Articles: Press Release
The Foreman Hangs on to his Lead and Gives Dutton First Win Under
American Flag in the National CCI*** Eventing Championships at Fair Hill
United States Equestrian Federation, Inc.
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FOR IMMEDIATE RELEASE
October 21, 2007
By Joanie Morris
Elkton, MD - The competition continued on Sunday as numerous USEF
National Championships were up for grabs at the Fair Hill International
CCI***. Phillip Dutton won for the fourth time, but this was the first
time that the U.S. national anthem was played in his honor. Riding The
Foreman, an 11-year-old Thoroughbred gelding owned by Ann Jones, Dutton
won the USEF National Eventing Championships on a score of 46.4 adding
one rail to his dressage score.
"I knew he could win it," said Dutton, who lives locally in West Grove,
PA. "Obviously you are never quite sure. He's a class horse and this
field isn't of the same experience that he is so I was hoping he could
Dutton has produced The Foreman since he came from the racetrack and
"Chip" was second at two CCI***s in 2005 but has missed a lot of time
over the last two years with minor injuries.
"He is really, really short on match practice so couldn't be happier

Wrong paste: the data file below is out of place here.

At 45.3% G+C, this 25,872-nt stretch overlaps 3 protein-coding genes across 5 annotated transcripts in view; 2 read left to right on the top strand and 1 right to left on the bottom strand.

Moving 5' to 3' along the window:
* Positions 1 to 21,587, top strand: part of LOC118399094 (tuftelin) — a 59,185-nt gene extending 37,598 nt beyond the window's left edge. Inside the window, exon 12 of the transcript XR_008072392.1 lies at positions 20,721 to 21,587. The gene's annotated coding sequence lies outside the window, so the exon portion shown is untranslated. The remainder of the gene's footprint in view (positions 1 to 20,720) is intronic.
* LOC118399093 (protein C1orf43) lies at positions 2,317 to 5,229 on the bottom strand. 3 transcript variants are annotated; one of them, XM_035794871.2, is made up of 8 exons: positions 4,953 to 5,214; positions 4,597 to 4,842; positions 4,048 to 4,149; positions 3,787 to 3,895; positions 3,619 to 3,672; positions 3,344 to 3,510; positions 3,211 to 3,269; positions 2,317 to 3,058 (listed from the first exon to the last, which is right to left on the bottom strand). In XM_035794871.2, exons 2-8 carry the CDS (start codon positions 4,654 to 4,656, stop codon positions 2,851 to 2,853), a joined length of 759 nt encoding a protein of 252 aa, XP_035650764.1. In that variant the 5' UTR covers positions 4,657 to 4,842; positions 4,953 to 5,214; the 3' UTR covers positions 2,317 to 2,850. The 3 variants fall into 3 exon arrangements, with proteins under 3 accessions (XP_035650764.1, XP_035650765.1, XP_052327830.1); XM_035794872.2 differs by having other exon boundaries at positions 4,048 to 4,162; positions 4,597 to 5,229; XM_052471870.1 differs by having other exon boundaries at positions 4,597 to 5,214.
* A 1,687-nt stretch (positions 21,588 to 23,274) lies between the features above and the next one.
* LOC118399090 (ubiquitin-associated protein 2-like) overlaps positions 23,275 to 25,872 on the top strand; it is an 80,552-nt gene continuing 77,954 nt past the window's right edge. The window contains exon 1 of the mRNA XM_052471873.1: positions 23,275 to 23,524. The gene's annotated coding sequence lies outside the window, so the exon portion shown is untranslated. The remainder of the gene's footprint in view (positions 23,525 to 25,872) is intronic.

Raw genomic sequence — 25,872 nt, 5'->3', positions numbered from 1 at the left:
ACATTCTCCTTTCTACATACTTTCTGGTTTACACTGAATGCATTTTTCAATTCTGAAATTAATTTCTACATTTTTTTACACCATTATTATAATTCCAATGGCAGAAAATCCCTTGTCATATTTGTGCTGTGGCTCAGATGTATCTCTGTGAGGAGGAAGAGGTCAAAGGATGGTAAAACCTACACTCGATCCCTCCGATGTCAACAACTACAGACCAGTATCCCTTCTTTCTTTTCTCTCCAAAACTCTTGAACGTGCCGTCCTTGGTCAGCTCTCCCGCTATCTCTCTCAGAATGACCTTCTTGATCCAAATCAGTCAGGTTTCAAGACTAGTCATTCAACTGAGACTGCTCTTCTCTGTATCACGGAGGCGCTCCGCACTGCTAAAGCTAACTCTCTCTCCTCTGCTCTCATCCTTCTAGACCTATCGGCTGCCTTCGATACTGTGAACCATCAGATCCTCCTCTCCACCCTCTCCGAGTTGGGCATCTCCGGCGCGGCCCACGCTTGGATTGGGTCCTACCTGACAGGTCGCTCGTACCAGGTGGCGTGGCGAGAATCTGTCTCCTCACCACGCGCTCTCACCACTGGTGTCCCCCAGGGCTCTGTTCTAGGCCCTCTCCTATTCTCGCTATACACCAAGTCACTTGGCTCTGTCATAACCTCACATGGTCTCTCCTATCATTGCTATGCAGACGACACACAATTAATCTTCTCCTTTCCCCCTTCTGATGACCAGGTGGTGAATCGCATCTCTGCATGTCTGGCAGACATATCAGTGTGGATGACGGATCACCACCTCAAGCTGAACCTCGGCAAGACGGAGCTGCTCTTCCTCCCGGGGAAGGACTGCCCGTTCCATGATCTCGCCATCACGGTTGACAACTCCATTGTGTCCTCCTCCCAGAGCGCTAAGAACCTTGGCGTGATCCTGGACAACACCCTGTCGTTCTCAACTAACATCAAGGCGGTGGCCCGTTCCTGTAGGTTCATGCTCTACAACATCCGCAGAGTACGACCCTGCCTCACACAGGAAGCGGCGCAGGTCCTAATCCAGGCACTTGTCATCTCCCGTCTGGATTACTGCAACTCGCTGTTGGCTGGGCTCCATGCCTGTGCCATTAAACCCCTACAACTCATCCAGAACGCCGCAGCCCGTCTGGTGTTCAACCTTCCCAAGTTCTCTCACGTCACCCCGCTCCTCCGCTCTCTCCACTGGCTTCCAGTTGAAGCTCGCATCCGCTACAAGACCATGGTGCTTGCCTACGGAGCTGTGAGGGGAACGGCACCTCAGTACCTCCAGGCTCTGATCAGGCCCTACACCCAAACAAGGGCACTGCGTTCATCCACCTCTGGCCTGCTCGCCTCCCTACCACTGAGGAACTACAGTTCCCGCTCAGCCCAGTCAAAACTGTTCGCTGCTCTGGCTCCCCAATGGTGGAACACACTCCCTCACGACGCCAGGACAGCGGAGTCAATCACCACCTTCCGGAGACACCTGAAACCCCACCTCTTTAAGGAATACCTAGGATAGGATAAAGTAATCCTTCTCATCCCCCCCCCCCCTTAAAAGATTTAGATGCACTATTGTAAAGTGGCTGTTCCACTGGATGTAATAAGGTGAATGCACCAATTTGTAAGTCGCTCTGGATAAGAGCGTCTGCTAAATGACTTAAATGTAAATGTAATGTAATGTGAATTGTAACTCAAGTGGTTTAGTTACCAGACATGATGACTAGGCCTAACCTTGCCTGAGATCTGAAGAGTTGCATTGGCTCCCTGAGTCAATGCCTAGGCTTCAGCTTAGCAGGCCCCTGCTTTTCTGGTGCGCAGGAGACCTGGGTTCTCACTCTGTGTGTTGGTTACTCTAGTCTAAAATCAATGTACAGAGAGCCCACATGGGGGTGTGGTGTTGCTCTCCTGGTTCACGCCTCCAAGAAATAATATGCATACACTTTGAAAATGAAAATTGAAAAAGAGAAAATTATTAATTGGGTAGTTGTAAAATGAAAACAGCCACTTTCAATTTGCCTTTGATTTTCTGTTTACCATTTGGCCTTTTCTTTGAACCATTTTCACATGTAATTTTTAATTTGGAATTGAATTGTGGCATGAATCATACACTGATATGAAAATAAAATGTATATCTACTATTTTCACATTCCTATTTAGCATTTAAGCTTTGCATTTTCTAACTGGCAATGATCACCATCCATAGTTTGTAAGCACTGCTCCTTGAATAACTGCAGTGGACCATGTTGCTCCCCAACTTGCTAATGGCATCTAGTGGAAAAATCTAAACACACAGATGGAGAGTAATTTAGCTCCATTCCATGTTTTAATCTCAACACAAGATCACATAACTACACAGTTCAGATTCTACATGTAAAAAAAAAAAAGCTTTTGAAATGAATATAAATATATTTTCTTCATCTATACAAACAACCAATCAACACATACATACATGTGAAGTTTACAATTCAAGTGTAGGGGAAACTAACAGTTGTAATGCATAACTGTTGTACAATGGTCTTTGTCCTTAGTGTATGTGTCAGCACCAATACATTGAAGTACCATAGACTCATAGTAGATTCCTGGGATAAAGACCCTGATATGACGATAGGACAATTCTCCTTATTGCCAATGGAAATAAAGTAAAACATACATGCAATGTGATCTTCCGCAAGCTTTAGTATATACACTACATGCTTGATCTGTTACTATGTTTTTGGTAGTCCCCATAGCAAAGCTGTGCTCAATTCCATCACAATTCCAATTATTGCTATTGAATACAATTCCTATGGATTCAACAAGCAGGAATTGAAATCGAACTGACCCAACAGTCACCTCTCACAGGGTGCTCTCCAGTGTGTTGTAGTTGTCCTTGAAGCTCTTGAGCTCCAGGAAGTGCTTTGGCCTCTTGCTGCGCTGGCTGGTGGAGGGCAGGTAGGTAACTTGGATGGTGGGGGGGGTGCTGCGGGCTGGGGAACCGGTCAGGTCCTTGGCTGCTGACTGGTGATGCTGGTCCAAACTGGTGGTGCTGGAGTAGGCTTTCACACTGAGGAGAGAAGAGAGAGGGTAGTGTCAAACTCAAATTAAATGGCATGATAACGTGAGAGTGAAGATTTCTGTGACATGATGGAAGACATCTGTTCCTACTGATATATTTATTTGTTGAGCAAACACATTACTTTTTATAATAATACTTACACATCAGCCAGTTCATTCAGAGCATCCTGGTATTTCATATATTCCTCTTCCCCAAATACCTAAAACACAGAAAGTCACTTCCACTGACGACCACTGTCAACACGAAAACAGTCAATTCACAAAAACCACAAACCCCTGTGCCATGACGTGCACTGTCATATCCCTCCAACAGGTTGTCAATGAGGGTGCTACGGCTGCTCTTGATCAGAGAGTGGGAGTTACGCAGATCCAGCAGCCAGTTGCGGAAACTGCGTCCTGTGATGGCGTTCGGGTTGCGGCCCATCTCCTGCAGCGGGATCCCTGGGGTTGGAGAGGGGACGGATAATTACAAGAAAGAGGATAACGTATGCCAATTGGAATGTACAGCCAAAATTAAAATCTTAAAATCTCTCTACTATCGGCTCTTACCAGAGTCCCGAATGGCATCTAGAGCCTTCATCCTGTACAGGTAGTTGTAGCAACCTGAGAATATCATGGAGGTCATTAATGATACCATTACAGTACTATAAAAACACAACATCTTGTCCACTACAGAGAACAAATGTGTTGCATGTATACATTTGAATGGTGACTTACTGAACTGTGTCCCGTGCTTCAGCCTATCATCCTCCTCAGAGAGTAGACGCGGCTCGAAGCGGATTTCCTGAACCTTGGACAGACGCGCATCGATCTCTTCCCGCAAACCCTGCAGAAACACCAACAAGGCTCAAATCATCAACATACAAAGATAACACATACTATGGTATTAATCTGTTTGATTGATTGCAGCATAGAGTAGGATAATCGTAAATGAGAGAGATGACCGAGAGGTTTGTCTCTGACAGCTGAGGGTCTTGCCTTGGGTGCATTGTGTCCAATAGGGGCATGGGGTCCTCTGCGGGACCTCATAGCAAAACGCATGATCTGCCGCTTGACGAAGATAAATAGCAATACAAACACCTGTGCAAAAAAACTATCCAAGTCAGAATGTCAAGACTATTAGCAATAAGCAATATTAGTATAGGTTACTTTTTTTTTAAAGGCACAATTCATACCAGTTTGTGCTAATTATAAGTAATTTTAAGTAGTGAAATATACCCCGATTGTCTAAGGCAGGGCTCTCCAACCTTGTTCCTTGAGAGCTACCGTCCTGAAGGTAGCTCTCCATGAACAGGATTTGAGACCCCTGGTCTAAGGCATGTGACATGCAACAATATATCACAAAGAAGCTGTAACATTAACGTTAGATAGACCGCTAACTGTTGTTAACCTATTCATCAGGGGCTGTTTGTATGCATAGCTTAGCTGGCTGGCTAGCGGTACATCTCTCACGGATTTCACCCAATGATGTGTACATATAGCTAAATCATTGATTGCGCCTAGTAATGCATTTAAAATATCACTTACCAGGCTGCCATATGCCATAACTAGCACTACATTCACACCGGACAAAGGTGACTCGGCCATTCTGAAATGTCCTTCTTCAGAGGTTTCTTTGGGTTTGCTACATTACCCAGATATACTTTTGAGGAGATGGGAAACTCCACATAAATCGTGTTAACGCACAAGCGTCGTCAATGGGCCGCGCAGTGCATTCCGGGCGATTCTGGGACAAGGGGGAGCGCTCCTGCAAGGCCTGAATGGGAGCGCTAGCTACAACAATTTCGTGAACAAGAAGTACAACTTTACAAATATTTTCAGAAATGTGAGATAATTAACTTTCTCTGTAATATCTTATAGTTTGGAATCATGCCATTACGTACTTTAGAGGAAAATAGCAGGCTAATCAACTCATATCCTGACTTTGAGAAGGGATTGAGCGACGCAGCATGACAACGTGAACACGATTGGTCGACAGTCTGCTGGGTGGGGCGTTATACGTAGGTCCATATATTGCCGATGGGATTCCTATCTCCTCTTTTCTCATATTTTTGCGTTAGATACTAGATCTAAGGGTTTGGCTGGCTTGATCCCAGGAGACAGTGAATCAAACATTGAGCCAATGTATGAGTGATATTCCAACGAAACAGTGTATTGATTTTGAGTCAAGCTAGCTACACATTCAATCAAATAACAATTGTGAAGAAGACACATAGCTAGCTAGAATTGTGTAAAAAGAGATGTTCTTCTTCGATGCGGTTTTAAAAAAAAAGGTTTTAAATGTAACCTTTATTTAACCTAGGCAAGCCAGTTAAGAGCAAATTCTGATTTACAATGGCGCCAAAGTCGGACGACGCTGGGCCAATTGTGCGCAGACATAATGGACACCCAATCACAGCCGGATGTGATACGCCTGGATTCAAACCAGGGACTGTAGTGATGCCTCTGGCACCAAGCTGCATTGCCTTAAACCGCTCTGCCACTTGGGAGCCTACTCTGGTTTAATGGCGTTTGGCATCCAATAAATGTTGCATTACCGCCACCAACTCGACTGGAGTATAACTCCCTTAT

with him," said Dutton after a performance that qualified the horse for
next summer's Olympics.
Dutton's win was not without drama. The Foreman, who also won Fair Hill
International in 2004, was sent to the holding box for reevaluation
during the first horse inspection.
"I thought he trotted very well out of the holding box," said Dutton.
"Obviously the first time he took some bad steps but I would have been
very surprised if they hadn't let him come through after the way he
trotted the second time. So I was surprised that it took them what felt
like 20 minutes to come through."
Dutton was also third on Woodburn. The New Zealand Thoroughbred, owned
by Acorn Hill Farm was very impressive in his first attempt at a CCI***.
"He's an incredible horse and this is maybe his third or fourth event
with me," said Dutton. "I think he has the makings on the flat and on